- #1

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## Homework Statement

Integrate: (2x^2+1)e^x^2dx

## Homework Equations

## The Attempt at a Solution

I don't even know where to start , I either got to do this by basic substitution or by parts. Basic substitution doesn't help for obvious reasons, so I thought I'd do it by parts, but that would get completely messed up based upon the e^x^2 not having any anti-derivative, so I'd need basic substitution to get rid of it.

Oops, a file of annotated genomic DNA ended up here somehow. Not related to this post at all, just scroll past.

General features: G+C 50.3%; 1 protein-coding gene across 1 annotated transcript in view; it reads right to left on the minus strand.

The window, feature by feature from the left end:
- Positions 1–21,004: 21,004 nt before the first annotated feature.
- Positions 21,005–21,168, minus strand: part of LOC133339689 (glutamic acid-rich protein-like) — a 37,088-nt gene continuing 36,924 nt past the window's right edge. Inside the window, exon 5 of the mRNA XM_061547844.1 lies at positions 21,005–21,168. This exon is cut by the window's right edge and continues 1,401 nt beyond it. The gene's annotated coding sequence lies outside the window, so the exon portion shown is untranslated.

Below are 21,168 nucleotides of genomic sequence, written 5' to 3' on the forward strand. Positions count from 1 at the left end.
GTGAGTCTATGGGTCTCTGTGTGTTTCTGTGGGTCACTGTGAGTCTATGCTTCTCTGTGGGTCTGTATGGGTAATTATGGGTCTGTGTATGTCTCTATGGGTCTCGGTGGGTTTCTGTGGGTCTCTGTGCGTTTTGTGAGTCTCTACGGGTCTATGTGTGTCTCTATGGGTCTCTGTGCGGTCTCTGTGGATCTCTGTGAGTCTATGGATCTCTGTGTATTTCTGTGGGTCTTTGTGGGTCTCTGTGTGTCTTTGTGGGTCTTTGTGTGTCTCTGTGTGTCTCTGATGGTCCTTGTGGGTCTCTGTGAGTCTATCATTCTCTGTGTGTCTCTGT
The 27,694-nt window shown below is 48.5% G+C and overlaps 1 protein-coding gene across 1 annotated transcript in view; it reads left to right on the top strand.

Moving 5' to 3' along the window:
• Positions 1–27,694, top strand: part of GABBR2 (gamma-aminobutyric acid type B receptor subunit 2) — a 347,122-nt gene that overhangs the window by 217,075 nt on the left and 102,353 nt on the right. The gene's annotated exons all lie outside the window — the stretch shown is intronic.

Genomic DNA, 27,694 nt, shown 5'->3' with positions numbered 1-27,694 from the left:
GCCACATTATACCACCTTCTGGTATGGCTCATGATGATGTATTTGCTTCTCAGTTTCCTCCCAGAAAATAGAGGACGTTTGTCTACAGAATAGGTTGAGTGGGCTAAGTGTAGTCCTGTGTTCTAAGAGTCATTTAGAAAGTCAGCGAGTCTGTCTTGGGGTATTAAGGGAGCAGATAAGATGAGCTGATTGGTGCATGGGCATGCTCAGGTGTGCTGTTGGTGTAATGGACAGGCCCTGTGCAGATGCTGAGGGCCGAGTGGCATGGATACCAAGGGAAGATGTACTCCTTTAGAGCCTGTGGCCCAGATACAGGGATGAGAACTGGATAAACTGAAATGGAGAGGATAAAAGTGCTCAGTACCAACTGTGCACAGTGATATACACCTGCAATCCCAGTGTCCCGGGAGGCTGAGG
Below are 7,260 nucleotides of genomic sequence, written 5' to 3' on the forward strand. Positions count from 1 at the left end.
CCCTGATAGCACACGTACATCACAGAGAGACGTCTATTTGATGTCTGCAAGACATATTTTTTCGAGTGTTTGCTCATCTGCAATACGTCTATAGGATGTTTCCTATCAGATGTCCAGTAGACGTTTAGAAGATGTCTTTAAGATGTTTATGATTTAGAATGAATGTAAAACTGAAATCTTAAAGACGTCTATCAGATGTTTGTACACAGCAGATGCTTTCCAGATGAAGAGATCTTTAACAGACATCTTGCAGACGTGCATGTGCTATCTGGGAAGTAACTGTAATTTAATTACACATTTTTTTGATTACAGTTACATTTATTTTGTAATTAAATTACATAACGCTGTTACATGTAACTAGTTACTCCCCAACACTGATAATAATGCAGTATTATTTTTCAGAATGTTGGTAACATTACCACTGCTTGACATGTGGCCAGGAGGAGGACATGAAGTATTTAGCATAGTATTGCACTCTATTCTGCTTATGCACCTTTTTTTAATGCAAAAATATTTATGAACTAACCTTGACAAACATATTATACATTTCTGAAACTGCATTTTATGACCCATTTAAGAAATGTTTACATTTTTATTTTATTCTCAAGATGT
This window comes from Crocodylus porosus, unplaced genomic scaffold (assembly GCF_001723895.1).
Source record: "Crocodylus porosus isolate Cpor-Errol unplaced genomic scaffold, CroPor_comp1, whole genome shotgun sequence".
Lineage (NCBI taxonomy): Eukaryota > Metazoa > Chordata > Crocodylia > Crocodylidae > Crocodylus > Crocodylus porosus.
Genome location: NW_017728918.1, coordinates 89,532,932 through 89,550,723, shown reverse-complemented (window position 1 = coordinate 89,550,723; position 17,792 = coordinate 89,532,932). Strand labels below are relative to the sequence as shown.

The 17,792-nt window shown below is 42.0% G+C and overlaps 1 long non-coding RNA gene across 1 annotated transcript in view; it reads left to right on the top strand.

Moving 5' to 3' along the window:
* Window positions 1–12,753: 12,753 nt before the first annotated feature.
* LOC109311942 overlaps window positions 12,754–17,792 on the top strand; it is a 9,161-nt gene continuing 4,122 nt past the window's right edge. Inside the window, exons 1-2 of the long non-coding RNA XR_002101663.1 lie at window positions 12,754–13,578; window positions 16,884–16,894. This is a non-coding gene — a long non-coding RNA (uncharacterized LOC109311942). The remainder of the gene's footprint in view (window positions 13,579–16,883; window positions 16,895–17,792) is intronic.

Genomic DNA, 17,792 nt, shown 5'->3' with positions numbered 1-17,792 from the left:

I thought of making:

u = e^x^2

ln|u| = x^2

√ln|u| = x

du = 2xe^x^2 dx

Therefore, my equation would be:

(2ln|u| + 1)/(2√[ln|u|]) du

Then I thought about breaking that up:

integrate: (2ln|u|)/(2√[ln|u|]) + 1/(2√[ln|u|])

Simplified to...

(ln|u|)/(√[ln|u|]) + 1/(2√[ln|u|])

Annnndd... now I'm stuck again because that square root is basically the most evilest thing on the entire planet. It limits partial fractions, I can't exactly do trig substitution, and the fraction kills by parts.